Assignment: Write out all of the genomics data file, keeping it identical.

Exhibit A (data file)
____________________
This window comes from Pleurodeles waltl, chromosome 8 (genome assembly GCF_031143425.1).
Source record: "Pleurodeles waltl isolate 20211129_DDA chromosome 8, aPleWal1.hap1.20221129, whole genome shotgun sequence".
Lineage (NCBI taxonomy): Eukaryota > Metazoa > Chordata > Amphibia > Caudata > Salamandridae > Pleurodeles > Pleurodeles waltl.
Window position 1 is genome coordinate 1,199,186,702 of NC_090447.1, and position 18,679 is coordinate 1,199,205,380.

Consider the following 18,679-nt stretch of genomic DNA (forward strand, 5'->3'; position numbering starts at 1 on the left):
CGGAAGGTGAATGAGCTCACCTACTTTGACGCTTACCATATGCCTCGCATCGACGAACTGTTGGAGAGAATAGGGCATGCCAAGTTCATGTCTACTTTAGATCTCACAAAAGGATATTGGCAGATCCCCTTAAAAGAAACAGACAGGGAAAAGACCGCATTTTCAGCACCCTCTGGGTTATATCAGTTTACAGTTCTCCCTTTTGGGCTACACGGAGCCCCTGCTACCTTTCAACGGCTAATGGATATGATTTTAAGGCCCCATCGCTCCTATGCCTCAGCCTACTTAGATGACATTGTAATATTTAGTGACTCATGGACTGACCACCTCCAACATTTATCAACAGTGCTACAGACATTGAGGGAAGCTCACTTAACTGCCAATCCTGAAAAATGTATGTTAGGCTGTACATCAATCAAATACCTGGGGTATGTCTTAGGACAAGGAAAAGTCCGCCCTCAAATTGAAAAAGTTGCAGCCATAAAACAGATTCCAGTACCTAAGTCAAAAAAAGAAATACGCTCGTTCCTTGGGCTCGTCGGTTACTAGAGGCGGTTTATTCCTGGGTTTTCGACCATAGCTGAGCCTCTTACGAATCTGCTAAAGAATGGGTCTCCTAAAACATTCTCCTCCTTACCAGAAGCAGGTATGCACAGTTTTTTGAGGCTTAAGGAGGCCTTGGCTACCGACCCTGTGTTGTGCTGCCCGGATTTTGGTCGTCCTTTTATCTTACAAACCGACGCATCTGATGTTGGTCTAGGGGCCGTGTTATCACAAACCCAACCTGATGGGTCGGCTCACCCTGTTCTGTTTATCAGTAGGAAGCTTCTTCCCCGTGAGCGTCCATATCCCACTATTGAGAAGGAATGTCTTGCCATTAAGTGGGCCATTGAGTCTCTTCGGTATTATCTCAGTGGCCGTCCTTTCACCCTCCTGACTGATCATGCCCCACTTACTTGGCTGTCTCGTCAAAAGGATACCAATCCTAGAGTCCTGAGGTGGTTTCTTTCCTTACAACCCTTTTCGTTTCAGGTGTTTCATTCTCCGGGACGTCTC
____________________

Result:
This window comes from Pleurodeles waltl, chromosome 8 (genome assembly GCF_031143425.1).
Source record: "Pleurodeles waltl isolate 20211129_DDA chromosome 8, aPleWal1.hap1.20221129, whole genome shotgun sequence".
Lineage (NCBI taxonomy): Eukaryota > Metazoa > Chordata > Amphibia > Caudata > Salamandridae > Pleurodeles > Pleurodeles waltl.
Window position 1 is genome coordinate 1,199,186,702 of NC_090447.1, and position 18,679 is coordinate 1,199,205,380.

Consider the following 18,679-nt stretch of genomic DNA (forward strand, 5'->3'; position numbering starts at 1 on the left):
CGGAAGGTGAATGAGCTCACCTACTTTGACGCTTACCATATGCCTCGCATCGACGAACTGTTGGAGAGAATAGGGCATGCCAAGTTCATGTCTACTTTAGATCTCACAAAAGGATATTGGCAGATCCCCTTAAAAGAAACAGACAGGGAAAAGACCGCATTTTCAGCACCCTCTGGGTTATATCAGTTTACAGTTCTCCCTTTTGGGCTACACGGAGCCCCTGCTACCTTTCAACGGCTAATGGATATGATTTTAAGGCCCCATCGCTCCTATGCCTCAGCCTACTTAGATGACATTGTAATATTTAGTGACTCATGGACTGACCACCTCCAACATTTATCAACAGTGCTACAGACATTGAGGGAAGCTCACTTAACTGCCAATCCTGAAAAATGTATGTTAGGCTGTACATCAATCAAATACCTGGGGTATGTCTTAGGACAAGGAAAAGTCCGCCCTCAAATTGAAAAAGTTGCAGCCATAAAACAGATTCCAGTACCTAAGTCAAAAAAAGAAATACGCTCGTTCCTTGGGCTCGTCGGTTACTAGAGGCGGTTTATTCCTGGGTTTTCGACCATAGCTGAGCCTCTTACGAATCTGCTAAAGAATGGGTCTCCTAAAACATTCTCCTCCTTACCAGAAGCAGGTATGCACAGTTTTTTGAGGCTTAAGGAGGCCTTGGCTACCGACCCTGTGTTGTGCTGCCCGGATTTTGGTCGTCCTTTTATCTTACAAACCGACGCATCTGATGTTGGTCTAGGGGCCGTGTTATCACAAACCCAACCTGATGGGTCGGCTCACCCTGTTCTGTTTATCAGTAGGAAGCTTCTTCCCCGTGAGCGTCCATATCCCACTATTGAGAAGGAATGTCTTGCCATTAAGTGGGCCATTGAGTCTCTTCGGTATTATCTCAGTGGCCGTCCTTTCACCCTCCTGACTGATCATGCCCCACTTACTTGGCTGTCTCGTCAAAAGGATACCAATCCTAGAGTCCTGAGGTGGTTTCTTTCCTTACAACCCTTTTCGTTTCAGGTGTTTCATTCTCCGGGACGTCTC